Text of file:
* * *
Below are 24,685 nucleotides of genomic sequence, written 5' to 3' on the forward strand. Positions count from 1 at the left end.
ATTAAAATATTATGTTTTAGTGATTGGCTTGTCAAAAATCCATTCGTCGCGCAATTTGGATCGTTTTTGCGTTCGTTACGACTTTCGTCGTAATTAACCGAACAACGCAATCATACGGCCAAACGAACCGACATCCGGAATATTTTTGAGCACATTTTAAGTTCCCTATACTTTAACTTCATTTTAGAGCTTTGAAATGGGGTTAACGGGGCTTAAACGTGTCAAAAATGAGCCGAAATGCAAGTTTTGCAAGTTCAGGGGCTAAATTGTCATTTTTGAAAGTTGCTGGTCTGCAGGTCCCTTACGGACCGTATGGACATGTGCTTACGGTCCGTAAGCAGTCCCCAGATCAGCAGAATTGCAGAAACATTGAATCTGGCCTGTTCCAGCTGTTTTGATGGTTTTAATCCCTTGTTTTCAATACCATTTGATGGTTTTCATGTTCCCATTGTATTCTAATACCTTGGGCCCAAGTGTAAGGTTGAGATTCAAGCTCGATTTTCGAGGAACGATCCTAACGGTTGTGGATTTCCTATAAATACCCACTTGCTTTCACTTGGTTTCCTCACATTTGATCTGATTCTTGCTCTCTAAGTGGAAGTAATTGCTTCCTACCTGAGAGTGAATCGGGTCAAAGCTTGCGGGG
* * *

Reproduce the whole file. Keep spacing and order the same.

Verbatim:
Below are 24,685 nucleotides of genomic sequence, written 5' to 3' on the forward strand. Positions count from 1 at the left end.
ATTAAAATATTATGTTTTAGTGATTGGCTTGTCAAAAATCCATTCGTCGCGCAATTTGGATCGTTTTTGCGTTCGTTACGACTTTCGTCGTAATTAACCGAACAACGCAATCATACGGCCAAACGAACCGACATCCGGAATATTTTTGAGCACATTTTAAGTTCCCTATACTTTAACTTCATTTTAGAGCTTTGAAATGGGGTTAACGGGGCTTAAACGTGTCAAAAATGAGCCGAAATGCAAGTTTTGCAAGTTCAGGGGCTAAATTGTCATTTTTGAAAGTTGCTGGTCTGCAGGTCCCTTACGGACCGTATGGACATGTGCTTACGGTCCGTAAGCAGTCCCCAGATCAGCAGAATTGCAGAAACATTGAATCTGGCCTGTTCCAGCTGTTTTGATGGTTTTAATCCCTTGTTTTCAATACCATTTGATGGTTTTCATGTTCCCATTGTATTCTAATACCTTGGGCCCAAGTGTAAGGTTGAGATTCAAGCTCGATTTTCGAGGAACGATCCTAACGGTTGTGGATTTCCTATAAATACCCACTTGCTTTCACTTGGTTTCCTCACATTTGATCTGATTCTTGCTCTCTAAGTGGAAGTAATTGCTTCCTACCTGAGAGTGAATCGGGTCAAAGCTTGCGGGG